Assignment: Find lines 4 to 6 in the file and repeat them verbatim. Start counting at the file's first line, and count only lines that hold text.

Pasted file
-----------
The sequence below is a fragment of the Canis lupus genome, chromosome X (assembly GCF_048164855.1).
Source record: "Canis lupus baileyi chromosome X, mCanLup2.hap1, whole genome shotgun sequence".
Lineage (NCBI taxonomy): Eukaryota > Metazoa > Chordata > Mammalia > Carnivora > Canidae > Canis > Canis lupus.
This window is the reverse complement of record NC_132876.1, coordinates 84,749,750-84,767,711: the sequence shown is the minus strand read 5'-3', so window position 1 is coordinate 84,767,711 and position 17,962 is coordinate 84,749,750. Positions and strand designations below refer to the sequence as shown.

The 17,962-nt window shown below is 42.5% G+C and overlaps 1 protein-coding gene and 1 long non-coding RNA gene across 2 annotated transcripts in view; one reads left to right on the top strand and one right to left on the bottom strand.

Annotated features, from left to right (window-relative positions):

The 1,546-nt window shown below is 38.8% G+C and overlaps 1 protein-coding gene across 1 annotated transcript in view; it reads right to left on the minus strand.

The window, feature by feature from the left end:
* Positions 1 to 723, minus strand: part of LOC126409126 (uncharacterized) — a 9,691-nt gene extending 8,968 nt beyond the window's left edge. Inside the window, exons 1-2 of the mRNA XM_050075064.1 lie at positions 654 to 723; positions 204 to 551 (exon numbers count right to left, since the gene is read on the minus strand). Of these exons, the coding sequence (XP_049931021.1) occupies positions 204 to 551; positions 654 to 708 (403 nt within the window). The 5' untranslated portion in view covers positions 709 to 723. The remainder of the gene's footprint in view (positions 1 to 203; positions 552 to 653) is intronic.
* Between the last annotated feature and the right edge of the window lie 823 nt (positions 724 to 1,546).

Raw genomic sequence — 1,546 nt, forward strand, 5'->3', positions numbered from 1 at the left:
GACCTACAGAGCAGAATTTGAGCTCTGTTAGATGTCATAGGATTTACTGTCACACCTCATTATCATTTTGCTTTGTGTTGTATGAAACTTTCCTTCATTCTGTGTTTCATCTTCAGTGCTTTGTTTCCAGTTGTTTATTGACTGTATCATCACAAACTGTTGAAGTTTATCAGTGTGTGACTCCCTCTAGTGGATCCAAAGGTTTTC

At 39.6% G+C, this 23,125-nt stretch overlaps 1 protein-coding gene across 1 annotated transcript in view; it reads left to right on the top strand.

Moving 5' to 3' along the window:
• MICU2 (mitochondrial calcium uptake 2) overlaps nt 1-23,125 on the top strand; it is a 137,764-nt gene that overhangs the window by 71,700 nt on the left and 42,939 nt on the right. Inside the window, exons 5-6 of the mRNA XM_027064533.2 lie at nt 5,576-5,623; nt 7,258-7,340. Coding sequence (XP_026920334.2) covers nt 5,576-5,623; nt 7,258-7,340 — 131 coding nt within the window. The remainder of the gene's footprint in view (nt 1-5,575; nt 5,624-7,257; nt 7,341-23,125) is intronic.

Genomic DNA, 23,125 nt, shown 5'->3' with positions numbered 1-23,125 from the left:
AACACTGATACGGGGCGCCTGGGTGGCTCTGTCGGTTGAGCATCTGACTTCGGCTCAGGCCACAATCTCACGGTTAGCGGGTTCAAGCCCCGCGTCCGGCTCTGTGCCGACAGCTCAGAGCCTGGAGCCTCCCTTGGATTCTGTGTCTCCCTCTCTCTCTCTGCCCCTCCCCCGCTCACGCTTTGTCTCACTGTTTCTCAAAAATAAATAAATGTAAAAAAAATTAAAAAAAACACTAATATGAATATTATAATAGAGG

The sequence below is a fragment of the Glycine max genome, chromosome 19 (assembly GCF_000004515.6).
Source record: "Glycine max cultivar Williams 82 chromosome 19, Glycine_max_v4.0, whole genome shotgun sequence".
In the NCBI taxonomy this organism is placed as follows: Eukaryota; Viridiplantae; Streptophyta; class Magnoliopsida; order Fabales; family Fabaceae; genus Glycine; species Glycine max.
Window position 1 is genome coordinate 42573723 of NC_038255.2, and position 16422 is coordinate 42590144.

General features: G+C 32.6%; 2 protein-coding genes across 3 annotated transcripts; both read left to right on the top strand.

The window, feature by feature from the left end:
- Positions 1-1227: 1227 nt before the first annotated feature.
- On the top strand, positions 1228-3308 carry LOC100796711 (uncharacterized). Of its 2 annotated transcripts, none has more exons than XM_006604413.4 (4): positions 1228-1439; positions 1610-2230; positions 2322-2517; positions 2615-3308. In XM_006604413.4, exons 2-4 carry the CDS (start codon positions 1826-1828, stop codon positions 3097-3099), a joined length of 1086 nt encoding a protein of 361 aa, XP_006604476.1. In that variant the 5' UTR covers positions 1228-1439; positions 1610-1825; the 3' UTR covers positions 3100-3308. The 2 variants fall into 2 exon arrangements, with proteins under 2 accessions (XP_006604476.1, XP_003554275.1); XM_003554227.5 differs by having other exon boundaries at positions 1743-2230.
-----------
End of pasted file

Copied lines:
This window is the reverse complement of record NC_132876.1, coordinates 84,749,750-84,767,711: the sequence shown is the minus strand read 5'-3', so window position 1 is coordinate 84,767,711 and position 17,962 is coordinate 84,749,750. Positions and strand designations below refer to the sequence as shown.

The 17,962-nt window shown below is 42.5% G+C and overlaps 1 protein-coding gene and 1 long non-coding RNA gene across 2 annotated transcripts in view; one reads left to right on the top strand and one right to left on the bottom strand.

Annotated features, from left to right (window-relative positions):